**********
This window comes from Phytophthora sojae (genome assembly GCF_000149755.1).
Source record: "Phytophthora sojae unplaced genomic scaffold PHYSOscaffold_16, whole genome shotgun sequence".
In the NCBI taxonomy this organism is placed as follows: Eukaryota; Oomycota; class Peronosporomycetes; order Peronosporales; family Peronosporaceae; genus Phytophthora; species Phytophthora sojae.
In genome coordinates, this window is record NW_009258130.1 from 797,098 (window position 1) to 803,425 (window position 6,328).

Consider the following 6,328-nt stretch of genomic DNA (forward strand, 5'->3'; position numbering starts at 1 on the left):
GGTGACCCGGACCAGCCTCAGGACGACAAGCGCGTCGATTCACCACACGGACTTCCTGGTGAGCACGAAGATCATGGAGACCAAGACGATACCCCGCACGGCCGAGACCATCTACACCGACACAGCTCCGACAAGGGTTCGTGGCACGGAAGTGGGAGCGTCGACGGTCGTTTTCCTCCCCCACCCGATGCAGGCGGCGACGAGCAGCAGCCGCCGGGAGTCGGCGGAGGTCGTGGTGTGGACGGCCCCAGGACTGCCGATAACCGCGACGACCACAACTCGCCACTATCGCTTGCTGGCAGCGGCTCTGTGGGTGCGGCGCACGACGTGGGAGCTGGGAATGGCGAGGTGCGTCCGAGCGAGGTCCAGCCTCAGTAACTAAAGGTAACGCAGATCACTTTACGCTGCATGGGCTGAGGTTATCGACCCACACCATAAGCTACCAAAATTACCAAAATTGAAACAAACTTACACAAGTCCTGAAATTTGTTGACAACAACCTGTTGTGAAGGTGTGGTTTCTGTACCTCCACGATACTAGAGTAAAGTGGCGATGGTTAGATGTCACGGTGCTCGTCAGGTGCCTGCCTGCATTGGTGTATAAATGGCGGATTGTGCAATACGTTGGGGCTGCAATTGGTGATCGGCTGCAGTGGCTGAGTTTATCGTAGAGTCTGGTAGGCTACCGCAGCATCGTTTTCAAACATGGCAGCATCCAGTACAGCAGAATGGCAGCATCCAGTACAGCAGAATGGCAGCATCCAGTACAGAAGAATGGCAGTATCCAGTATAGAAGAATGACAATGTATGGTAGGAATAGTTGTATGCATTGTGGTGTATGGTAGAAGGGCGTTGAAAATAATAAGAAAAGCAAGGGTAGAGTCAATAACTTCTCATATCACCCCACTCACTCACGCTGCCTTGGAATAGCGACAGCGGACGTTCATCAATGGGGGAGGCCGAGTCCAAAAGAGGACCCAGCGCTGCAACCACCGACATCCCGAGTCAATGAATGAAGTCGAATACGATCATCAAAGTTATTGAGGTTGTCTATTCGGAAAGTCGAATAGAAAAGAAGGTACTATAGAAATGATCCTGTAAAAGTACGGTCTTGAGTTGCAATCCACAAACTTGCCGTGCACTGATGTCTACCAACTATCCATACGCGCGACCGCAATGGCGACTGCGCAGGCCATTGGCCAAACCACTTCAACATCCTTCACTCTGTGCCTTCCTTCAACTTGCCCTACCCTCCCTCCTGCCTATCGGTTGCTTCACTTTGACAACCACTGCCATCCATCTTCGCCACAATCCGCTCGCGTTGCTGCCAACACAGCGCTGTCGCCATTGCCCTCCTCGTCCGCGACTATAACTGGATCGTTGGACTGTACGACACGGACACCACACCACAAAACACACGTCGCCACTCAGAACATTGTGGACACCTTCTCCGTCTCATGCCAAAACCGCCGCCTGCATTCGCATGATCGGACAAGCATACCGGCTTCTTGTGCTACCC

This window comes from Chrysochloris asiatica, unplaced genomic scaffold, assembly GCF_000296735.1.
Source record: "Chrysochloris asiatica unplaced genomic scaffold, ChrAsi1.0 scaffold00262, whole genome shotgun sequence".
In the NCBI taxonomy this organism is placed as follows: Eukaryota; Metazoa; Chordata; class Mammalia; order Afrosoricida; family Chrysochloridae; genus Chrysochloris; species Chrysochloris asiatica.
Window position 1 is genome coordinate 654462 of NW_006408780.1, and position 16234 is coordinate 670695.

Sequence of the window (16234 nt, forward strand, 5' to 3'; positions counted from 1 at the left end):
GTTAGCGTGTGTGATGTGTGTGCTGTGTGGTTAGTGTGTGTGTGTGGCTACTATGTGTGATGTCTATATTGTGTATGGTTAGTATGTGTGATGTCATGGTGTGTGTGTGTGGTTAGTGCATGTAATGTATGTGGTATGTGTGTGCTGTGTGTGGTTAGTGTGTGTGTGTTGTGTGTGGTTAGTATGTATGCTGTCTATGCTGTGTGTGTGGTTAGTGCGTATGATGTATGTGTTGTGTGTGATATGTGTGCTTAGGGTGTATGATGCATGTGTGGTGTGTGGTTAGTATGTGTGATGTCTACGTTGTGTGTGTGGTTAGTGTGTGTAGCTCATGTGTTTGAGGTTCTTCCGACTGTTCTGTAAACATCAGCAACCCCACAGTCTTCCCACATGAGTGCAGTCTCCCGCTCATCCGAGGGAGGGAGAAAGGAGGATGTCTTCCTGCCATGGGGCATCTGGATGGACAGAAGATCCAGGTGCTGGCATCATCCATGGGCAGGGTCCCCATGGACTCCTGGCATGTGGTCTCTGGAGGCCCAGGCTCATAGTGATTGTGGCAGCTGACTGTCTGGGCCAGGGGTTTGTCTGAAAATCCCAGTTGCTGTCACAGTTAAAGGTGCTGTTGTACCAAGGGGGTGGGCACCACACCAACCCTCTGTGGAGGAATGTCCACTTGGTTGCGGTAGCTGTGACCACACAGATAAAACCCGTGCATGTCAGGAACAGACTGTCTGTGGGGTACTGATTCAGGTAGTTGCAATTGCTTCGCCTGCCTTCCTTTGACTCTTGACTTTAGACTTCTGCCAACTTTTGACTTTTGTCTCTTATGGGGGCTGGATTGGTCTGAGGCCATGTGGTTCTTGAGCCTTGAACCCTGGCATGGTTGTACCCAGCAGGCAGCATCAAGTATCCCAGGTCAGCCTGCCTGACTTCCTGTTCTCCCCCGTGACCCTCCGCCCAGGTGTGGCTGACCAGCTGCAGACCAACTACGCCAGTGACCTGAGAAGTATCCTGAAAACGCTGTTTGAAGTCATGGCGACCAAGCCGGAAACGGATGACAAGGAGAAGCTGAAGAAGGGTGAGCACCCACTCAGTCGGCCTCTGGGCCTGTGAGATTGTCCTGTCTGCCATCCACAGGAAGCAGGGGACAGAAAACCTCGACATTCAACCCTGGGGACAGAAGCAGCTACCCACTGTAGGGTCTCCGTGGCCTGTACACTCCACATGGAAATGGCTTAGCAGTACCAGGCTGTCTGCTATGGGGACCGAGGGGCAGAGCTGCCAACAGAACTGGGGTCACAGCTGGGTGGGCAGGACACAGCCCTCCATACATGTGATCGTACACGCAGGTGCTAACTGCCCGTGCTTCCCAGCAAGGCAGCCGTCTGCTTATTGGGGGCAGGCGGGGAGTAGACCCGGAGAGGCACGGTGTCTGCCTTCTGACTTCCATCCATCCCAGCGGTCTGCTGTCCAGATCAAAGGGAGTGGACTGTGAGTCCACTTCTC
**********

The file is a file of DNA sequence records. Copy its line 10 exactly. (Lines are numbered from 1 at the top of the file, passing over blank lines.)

Window position 1 is genome coordinate 654462 of NW_006408780.1, and position 16234 is coordinate 670695.